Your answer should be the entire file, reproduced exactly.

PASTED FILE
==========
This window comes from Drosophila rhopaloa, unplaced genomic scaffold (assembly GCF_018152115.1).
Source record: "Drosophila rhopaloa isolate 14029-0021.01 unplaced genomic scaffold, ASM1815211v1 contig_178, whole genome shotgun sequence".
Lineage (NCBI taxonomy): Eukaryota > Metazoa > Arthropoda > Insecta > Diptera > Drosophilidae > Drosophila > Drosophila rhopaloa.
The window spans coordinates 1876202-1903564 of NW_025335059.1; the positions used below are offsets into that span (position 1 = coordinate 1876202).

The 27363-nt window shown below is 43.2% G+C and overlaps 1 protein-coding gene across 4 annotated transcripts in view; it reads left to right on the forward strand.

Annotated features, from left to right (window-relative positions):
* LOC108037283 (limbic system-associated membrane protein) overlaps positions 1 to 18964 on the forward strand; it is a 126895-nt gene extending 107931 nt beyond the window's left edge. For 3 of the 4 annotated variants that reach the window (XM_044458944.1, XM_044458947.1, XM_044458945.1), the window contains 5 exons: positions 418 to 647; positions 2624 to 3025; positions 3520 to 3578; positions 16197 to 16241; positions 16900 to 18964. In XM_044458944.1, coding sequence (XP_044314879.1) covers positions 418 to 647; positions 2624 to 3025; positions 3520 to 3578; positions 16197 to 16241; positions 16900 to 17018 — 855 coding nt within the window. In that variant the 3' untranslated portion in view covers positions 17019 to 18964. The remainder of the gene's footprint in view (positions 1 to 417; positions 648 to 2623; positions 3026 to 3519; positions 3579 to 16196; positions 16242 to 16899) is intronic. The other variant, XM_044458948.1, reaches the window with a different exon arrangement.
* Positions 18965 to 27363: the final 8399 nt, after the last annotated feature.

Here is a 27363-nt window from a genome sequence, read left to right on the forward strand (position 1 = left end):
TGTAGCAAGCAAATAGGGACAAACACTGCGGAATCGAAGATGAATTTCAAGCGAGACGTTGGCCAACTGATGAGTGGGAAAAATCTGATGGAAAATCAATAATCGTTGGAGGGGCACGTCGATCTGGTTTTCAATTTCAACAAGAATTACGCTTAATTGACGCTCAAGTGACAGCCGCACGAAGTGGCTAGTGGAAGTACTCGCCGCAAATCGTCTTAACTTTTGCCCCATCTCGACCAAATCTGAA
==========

This window comes from Drosophila rhopaloa, unplaced genomic scaffold (assembly GCF_018152115.1).
Source record: "Drosophila rhopaloa isolate 14029-0021.01 unplaced genomic scaffold, ASM1815211v1 contig_178, whole genome shotgun sequence".
Lineage (NCBI taxonomy): Eukaryota > Metazoa > Arthropoda > Insecta > Diptera > Drosophilidae > Drosophila > Drosophila rhopaloa.
The window spans coordinates 1876202-1903564 of NW_025335059.1; the positions used below are offsets into that span (position 1 = coordinate 1876202).

The 27363-nt window shown below is 43.2% G+C and overlaps 1 protein-coding gene across 4 annotated transcripts in view; it reads left to right on the forward strand.

Annotated features, from left to right (window-relative positions):
* LOC108037283 (limbic system-associated membrane protein) overlaps positions 1 to 18964 on the forward strand; it is a 126895-nt gene extending 107931 nt beyond the window's left edge. For 3 of the 4 annotated variants that reach the window (XM_044458944.1, XM_044458947.1, XM_044458945.1), the window contains 5 exons: positions 418 to 647; positions 2624 to 3025; positions 3520 to 3578; positions 16197 to 16241; positions 16900 to 18964. In XM_044458944.1, coding sequence (XP_044314879.1) covers positions 418 to 647; positions 2624 to 3025; positions 3520 to 3578; positions 16197 to 16241; positions 16900 to 17018 — 855 coding nt within the window. In that variant the 3' untranslated portion in view covers positions 17019 to 18964. The remainder of the gene's footprint in view (positions 1 to 417; positions 648 to 2623; positions 3026 to 3519; positions 3579 to 16196; positions 16242 to 16899) is intronic. The other variant, XM_044458948.1, reaches the window with a different exon arrangement.
* Positions 18965 to 27363: the final 8399 nt, after the last annotated feature.

Here is a 27363-nt window from a genome sequence, read left to right on the forward strand (position 1 = left end):
TGTAGCAAGCAAATAGGGACAAACACTGCGGAATCGAAGATGAATTTCAAGCGAGACGTTGGCCAACTGATGAGTGGGAAAAATCTGATGGAAAATCAATAATCGTTGGAGGGGCACGTCGATCTGGTTTTCAATTTCAACAAGAATTACGCTTAATTGACGCTCAAGTGACAGCCGCACGAAGTGGCTAGTGGAAGTACTCGCCGCAAATCGTCTTAACTTTTGCCCCATCTCGACCAAATCTGAA